I decided to make the return journey on the seaward side, along the beach; still shingle but maybe a little firmer and a bit of sea to look at too. It was good to have Ian’s company for part of the walk East. When Ian strode out ahead I was joined by a Grey Seal curious enough to follow me for a while; although she wasn’t up for much conversation

All in all … a mixed day.

08
Aug
21

Dragons Den

A couple of photos of dragons taken last week. Firstly a Southern Hawker at Foxley Wood and a Black Darter (female) taken on the recent Cumbria Butterfly Tour.

Southern Hawker
Black darter (female)
06
Aug
21

A few More

A few more butterflies from the last couple of weeks.

Silver Washed Fritillary
Dark Green Fritillary
Gate Keeper showing some additional spotting and a blemish on the left wing
Wall Brown
Small Copper showing unusually long ‘tails’ on the hind-wing – tails are not unusual on males of second broods but these are quite long.
23
Jul
21

Odds and Sods

A few photos from this spring and summer, taken on tours around the county and country, that I haven’t had time to post previously …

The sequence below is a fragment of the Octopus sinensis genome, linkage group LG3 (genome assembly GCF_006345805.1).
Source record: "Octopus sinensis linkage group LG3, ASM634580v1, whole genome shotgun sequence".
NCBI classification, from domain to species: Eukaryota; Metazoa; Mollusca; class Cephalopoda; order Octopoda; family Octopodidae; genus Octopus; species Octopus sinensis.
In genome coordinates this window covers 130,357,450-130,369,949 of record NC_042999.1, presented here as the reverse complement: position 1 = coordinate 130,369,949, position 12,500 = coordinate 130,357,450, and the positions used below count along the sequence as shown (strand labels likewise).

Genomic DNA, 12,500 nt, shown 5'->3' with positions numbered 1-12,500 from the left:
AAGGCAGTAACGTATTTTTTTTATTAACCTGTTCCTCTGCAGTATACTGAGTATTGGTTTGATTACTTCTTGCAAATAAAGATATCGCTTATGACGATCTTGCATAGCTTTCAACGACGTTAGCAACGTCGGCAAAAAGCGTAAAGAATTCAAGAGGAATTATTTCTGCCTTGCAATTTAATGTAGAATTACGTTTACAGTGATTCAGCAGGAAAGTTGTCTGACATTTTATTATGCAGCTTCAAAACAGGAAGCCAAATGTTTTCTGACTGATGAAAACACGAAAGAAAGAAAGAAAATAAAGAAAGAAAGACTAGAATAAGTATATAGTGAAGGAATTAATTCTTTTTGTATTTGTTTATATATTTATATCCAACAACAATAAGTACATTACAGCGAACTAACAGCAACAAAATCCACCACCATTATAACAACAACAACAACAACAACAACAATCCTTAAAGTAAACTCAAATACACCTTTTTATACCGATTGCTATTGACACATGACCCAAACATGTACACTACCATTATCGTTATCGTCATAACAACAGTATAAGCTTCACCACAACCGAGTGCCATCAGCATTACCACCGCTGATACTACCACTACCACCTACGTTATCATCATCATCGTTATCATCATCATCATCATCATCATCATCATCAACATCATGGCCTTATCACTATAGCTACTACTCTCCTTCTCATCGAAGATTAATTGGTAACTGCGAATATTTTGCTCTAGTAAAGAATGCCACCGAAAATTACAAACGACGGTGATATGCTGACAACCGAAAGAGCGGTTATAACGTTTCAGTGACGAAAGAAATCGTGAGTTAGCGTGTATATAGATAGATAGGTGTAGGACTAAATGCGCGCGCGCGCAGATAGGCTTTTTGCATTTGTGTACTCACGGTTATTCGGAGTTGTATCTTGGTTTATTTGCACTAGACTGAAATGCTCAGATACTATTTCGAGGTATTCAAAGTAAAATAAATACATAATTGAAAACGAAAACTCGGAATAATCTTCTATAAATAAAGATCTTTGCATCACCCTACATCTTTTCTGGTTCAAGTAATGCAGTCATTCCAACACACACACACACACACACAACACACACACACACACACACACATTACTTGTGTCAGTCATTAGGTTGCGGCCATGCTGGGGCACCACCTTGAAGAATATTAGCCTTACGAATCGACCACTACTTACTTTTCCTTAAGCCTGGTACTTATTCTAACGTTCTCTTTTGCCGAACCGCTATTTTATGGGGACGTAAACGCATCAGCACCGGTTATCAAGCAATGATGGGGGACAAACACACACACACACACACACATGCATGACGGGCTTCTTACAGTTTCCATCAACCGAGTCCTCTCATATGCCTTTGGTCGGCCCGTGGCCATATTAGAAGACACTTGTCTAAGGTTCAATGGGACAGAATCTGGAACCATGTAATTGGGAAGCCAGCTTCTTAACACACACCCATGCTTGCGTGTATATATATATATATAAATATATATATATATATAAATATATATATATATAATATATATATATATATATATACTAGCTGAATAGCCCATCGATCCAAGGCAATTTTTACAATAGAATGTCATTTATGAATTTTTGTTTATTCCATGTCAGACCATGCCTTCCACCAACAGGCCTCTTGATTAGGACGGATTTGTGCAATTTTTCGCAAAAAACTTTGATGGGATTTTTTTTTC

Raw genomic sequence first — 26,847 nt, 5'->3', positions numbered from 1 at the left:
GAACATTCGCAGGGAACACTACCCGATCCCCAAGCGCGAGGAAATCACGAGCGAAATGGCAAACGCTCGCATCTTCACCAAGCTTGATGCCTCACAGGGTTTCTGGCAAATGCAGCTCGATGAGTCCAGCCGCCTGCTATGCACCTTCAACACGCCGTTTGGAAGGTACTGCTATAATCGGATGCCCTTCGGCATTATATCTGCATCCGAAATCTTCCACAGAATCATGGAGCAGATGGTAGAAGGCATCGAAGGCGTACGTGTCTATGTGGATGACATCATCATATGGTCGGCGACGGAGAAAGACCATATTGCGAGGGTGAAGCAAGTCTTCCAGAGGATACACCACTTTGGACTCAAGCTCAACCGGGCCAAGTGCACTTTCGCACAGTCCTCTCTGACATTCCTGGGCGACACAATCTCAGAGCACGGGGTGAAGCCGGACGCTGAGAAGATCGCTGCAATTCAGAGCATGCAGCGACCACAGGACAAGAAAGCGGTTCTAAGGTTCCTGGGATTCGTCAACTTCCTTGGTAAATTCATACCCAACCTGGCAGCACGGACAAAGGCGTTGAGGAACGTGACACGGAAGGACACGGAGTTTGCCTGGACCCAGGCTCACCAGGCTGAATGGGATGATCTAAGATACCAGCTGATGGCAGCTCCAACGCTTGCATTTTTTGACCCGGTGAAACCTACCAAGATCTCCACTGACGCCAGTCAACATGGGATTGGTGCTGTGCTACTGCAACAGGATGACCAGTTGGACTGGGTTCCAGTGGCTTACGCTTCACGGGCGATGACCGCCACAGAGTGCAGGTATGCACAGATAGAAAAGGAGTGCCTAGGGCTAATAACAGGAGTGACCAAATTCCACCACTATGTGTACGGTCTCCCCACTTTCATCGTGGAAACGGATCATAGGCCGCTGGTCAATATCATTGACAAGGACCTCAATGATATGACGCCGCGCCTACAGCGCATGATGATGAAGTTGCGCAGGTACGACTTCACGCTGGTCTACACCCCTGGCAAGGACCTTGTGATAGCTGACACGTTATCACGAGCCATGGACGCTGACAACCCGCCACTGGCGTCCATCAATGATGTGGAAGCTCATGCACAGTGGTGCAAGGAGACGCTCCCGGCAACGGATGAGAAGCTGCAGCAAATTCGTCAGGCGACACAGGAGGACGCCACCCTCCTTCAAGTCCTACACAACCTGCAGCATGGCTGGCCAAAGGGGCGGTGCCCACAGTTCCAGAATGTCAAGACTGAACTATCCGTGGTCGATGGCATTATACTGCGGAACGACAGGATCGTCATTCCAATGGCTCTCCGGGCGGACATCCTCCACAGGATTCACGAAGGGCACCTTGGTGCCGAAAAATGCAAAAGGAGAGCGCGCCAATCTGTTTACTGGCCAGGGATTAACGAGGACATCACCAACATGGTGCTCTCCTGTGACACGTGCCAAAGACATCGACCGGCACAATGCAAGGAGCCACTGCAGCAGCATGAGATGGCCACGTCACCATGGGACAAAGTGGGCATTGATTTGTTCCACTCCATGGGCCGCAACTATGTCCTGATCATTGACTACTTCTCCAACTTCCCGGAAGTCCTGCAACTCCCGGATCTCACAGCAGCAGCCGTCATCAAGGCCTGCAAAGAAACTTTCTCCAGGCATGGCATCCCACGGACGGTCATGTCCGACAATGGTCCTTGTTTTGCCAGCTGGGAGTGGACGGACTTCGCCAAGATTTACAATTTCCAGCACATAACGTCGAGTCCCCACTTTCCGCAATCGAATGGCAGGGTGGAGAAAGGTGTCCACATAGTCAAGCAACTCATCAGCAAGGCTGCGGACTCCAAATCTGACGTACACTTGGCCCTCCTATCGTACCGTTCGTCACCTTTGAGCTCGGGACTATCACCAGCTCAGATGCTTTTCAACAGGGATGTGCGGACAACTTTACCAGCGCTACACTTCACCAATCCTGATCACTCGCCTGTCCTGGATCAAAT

18
Jul
21

New Life

New (sleepy) life on the marsh.

14
Jul
21

A speeding swift

For the second time this year I have managed to photograph an Alpine Swift in Norfolk last week. Thanks to friend Ben who found it among a flock of Common Swifts over the golf course in Cromer Tania and I braved the busy Cromer traffic to see it before it disappeared to the West around lunch time.

Flying high and fast it was never going to provide as good a subject photographically as the last individual but it was good to see it all the same. No doubt the swifts had been attracted in by the myriad of hatching flies. I think I ate more flies than lunch that day.

Alpine Swift
09
Jul
21

… and there was light